Editor’s Note: The following article was written by Kathy Dolbee, Parent Advocate for the Autism Society of North Carolina.
As the summer toys move to the clearance aisle to make room for the arrival of back-to-school supplies, many parents face the back-to-school transition with mixed emotions.
While we optimistically look forward to the routine and predictability a regular school schedule imposes, the start of a new school year can also mean anxiety for both students and parents.
To help ease the transition, begin establishing a few routines now:
• Post a calendar in a central location and mark the first day of school.
• Write a social story, giving your child information about the upcoming change in schedule.
• Make an appointment for your child to meet his new teacher and see his new classroom. Mark that date on the calendar also.
• Prior to meeting the teacher, take time to collect your thoughts and write a brief profile of your child, making sure to include both his strengths and challenges. Let her know what your child’s anxiety indicators are and how best to calm him.
• Make a list of needed school supplies and, if possible, allow your child to participate in the process. This might include accompanying you to the store, shopping online or in a catalog, or just crossing items off the list as they are purchased.
• Establish a regular, reasonable bedtime routine. While it is true that Daylight Savings Time can make it tough to feel sleepy in summertime, a bedtime routine does not necessarily mean going to sleep right away.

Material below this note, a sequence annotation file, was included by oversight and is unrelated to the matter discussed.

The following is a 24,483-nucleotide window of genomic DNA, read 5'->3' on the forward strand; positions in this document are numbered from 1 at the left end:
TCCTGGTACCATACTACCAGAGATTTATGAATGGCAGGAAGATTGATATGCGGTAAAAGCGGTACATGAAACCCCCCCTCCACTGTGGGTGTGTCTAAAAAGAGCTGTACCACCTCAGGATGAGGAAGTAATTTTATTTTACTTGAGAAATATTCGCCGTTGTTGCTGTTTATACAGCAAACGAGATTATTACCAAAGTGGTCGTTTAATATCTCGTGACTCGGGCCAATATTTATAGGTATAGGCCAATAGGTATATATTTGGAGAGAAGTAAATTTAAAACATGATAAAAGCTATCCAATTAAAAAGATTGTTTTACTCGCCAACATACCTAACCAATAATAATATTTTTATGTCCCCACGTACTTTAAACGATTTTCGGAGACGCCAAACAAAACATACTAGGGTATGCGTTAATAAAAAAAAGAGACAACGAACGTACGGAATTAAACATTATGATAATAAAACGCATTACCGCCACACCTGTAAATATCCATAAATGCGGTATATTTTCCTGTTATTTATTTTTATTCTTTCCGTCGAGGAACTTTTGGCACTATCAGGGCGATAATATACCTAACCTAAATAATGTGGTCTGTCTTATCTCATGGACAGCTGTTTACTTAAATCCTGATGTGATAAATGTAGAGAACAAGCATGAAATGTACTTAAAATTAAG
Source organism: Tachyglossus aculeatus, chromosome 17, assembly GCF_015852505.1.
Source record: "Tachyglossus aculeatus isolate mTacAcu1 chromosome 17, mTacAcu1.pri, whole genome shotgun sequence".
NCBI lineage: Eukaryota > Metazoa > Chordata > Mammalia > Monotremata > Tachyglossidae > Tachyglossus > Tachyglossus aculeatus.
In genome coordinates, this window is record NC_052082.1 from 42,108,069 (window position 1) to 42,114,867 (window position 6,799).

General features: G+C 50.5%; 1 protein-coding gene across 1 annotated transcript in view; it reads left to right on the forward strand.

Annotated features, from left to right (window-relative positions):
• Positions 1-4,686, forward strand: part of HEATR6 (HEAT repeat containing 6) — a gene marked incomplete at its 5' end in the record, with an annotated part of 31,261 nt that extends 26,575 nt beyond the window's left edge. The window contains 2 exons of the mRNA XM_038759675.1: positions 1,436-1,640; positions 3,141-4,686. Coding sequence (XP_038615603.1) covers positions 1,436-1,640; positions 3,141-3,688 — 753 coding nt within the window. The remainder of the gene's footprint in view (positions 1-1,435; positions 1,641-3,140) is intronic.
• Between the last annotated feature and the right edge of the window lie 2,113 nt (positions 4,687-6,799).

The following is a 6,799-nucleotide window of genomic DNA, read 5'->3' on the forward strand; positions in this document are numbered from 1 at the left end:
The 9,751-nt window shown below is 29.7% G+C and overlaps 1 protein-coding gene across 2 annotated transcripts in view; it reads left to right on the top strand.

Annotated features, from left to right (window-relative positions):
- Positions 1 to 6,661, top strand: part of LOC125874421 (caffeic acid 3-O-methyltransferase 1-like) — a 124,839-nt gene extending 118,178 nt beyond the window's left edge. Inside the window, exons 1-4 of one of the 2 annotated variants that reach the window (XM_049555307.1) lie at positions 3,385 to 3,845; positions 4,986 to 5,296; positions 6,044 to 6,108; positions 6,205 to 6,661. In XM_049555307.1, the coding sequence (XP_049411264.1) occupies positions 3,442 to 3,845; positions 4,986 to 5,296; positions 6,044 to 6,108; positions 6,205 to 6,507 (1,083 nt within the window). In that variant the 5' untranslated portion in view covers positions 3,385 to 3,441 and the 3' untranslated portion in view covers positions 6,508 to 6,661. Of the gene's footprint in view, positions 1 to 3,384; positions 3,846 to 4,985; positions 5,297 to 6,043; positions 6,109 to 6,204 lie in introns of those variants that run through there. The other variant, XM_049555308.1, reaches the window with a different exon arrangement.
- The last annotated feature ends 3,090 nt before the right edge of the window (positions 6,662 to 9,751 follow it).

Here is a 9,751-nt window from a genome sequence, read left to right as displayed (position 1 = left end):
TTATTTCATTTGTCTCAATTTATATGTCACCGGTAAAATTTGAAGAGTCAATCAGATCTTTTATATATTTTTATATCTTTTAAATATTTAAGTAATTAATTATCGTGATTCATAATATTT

• Establish a structured, visual morning routine that increases your child’s independence and decreases his need for verbal prompting. (Who wants to be nagged first thing in the morning?)
• Re-introduce the use of a schedule, by planning and noting favorite activities. Gradually insert additional tasks to be finished prior to the favorite activity. Be patient, this is a weaning process.
Initially your child may resist your efforts to establish such routines, but he is more likely to comply if the routine is pleasurable and consistent. Many children really enjoy setting their own alarm clock to a favorite radio station; a warm bath, a favorite book or magazine to read, and quiet time prior to “lights out” work well for many kids.
Studies show that children feel secure and are happiest when their world makes sense to them. Consistent routines and structure helps to accomplish this. Studies also indicate that many kids with ASD struggle with some degree of executive function impairment. If your child has difficulty with organization, keeping track of his possessions, and structuring his time, becoming his personal secretary will not help him in the long run. Instead, build structure into his environment and use consistent visual prompts.
Establish and maintain routines and see your child’s independence, self-control and self-reliance increase. Countdown to school begins now!
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